Two commonly asked questions among new gun owners are, “How long does ammo last?” and “How should I store my ammunition?” This article will focus on providing detailed answers to these questions and more while covering the basics of ammunition storage.
How Long Does Ammo Last?
Ammunition’s shelf life is largely predicated on the the conditions under which it is stored. Most manufacturers guarantee that their ammunition will last for at least a decade. That said, ammunition can easily last beyond 10 years if it is stored under ideal conditions. There are countless tales of military surplus ammo being used many decades after it was manufactured.
Do Different Types of Ammunition Have Different Shelf Lives?
Modern ammunition of all types is designed to outlast the person who bought it. In the past, ammunition relied on black powder to act as the propellant for the shell. However, most ammunition today is made with smokeless powder, capable of lasting considerably longer.
As we covered in our steel vs brass ammo comparison, steel case ammunition is more susceptible to corrosion than brass, though steel can last very long if stored properly.
Some modern ammunition comes sealed to protect against corrosion and moisture. Previously opened packages can be easily vacuum sealed if necessary. Full metal jackets and brass-lined ammunition aren’t susceptible to lead degradation in the same way as hollow points. However, as long as it isn’t exposed to extreme conditions, modern ammunition of all types could last a lifetime.
How to Store Ammo
Whether new or old, there are some unifying factors to consider when storing ammunition to ensure nothing goes to waste. The basic rule for ammunition storage is to keep it in a cool, dry, and dark place with limited air exposure, as extreme temperatures, humidity/moisture, and air exposure are the three primary causes for ammunition degradation. Failing to follow this rule can lead to your ammunition becoming defective due to lead degradation, which is the primary cause of ammunition becoming defective. Humidity/moisture, in particular, is the most common culprit when it comes to ammo becoming unusable.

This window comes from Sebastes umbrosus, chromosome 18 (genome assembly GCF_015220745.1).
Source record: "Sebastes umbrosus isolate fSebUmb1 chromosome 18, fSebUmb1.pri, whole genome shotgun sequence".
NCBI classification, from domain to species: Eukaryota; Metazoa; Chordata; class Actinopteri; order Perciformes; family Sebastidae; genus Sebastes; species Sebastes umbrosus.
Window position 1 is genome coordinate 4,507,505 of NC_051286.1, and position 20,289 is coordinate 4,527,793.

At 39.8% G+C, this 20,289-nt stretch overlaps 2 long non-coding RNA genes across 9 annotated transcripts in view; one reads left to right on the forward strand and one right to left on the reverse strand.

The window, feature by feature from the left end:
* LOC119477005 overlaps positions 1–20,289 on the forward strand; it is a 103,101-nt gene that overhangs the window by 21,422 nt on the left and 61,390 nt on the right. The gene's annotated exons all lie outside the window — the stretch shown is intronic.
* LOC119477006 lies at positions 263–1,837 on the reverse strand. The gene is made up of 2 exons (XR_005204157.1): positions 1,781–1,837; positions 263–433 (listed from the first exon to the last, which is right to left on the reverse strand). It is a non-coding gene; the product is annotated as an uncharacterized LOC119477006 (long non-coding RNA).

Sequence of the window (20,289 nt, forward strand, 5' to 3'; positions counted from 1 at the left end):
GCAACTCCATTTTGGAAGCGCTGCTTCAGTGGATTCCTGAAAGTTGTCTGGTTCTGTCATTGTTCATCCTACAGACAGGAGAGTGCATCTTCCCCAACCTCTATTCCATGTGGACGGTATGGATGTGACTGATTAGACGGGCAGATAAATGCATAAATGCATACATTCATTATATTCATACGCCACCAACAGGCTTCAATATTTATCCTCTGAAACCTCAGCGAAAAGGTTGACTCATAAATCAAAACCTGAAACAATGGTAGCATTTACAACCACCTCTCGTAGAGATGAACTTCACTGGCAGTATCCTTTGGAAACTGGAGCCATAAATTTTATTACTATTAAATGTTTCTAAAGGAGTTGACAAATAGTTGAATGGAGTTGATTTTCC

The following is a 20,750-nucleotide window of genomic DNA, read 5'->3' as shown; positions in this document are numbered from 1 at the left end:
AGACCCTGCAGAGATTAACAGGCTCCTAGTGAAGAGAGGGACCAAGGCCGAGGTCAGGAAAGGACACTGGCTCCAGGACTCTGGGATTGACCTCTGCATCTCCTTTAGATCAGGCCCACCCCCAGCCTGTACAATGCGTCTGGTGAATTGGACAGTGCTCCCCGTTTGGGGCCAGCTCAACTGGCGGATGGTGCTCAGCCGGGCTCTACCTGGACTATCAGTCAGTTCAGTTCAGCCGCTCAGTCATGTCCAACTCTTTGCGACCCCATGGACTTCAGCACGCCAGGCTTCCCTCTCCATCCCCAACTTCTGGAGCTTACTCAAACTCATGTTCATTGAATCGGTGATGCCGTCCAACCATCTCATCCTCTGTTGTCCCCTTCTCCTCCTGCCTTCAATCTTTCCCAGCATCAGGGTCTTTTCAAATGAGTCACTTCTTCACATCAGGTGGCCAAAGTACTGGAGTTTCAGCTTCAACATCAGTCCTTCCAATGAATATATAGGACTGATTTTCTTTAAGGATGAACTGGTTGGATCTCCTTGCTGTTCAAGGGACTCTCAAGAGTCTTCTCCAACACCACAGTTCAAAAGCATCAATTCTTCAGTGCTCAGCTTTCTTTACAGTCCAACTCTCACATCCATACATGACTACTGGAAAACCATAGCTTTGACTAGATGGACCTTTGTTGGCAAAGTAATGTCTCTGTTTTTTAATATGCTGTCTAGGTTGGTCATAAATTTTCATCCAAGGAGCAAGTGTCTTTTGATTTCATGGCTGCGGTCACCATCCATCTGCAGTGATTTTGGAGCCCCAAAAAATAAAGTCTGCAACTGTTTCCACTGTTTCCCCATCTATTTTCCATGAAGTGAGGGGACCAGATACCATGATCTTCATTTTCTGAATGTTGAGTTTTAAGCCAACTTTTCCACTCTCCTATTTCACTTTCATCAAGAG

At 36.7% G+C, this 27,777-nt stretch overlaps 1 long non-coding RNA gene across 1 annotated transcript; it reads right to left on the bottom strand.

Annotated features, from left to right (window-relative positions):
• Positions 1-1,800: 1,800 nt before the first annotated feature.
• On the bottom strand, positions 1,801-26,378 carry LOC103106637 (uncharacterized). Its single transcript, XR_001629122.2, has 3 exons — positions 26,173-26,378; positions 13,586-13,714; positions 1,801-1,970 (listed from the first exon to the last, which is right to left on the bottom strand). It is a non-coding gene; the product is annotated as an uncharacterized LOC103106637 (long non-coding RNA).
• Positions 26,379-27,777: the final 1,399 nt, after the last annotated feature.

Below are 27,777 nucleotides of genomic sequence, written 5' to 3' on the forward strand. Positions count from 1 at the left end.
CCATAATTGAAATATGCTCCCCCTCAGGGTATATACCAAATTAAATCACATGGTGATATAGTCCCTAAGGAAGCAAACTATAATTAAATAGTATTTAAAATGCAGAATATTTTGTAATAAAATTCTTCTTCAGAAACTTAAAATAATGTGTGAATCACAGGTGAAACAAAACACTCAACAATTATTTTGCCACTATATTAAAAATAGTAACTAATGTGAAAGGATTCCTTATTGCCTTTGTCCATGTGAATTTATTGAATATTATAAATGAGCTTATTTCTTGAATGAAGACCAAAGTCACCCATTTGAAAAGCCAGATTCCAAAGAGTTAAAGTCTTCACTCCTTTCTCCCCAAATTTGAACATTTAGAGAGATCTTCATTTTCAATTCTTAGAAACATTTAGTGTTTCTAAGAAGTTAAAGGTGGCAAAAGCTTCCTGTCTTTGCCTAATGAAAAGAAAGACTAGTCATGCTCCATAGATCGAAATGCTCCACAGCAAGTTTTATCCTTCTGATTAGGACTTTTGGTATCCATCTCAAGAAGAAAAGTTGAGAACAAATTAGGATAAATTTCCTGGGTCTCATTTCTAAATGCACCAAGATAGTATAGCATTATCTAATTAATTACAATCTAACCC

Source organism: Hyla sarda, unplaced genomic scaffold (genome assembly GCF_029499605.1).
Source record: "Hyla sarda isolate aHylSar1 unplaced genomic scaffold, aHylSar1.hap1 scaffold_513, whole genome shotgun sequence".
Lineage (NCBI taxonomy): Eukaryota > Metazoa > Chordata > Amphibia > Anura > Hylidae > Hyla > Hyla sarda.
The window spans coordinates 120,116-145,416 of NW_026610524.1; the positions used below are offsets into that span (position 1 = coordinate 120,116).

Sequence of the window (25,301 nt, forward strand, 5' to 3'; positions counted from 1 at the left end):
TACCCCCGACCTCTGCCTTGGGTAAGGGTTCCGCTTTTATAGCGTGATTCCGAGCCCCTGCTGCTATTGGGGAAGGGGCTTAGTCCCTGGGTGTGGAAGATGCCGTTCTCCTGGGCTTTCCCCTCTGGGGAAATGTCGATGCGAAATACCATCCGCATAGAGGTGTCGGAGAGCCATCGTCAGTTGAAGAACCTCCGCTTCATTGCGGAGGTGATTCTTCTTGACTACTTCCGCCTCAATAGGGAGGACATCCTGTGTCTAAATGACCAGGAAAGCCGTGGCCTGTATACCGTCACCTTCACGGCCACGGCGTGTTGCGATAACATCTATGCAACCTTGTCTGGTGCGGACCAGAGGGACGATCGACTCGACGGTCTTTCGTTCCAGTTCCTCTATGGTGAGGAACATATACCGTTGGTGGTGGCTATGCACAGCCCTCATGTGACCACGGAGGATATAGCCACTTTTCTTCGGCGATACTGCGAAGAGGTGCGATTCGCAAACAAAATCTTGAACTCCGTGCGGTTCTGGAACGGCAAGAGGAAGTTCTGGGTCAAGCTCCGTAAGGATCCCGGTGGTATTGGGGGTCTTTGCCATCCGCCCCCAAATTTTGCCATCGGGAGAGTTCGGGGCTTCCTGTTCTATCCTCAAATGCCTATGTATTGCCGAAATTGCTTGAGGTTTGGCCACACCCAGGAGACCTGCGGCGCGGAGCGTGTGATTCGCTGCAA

Waterproof military-style ammunition storage boxes are your best option for protecting against excess air flow and humidity. These products are built with air-tight seals, secure holds, and are built to last. Heavy-duty plastic ammo cans are also viable options.
Alternatively, ammunition can be tightly sealed using a typical vacuum sealer. It can be wise to also include silica gel packets inside sealed bags to remove any moisture residue.
Temperature is another factor to consider when storing ammunition, as humidity levels are in part due to the warmth of the surrounding environment. Extreme heat causes increased intensity of interaction between ammunition and the air, and should therefore be avoided.
Regardless of humidity or temperature, limiting ammunition’s exposure to open air is key. Considering these factors, a cool and dry storage location with limited air access is ideal. Sunlight can also play a factor in gradual degradation, so keep your storage container somewhere dark.
It’s important to note that any exposure to the elements speeds up the clock on ammunition’s shelf life. Given that hunters and outdoorsmen are more likely to expose their ammunition to suboptimal conditions, ammunition taken out into the field should be used as soon as possible. This isn’t anything to get overly neurotic about, but just remember that degradation begins anytime ammunition is brought out of storage.
Ammo for Concealed Carry
While it isn’t difficult to effectively preserve ammunition in a storage container for a lifetime, those who own a concealed carry firearm should take some special precautions. It’s recommended that ammunition held in a concealed carry be rotated out at least a few times a year, as regular exposure to the elements, indentations from the feed ramp, and excess lubrication can all potentially cause issues down the line. Routinely rotating ammunition of a concealed carry can be complemented by a trip to the range, as it’s always recommended to regularly practice with your concealed carry firearm.
The original article can be accessed at GunPros.
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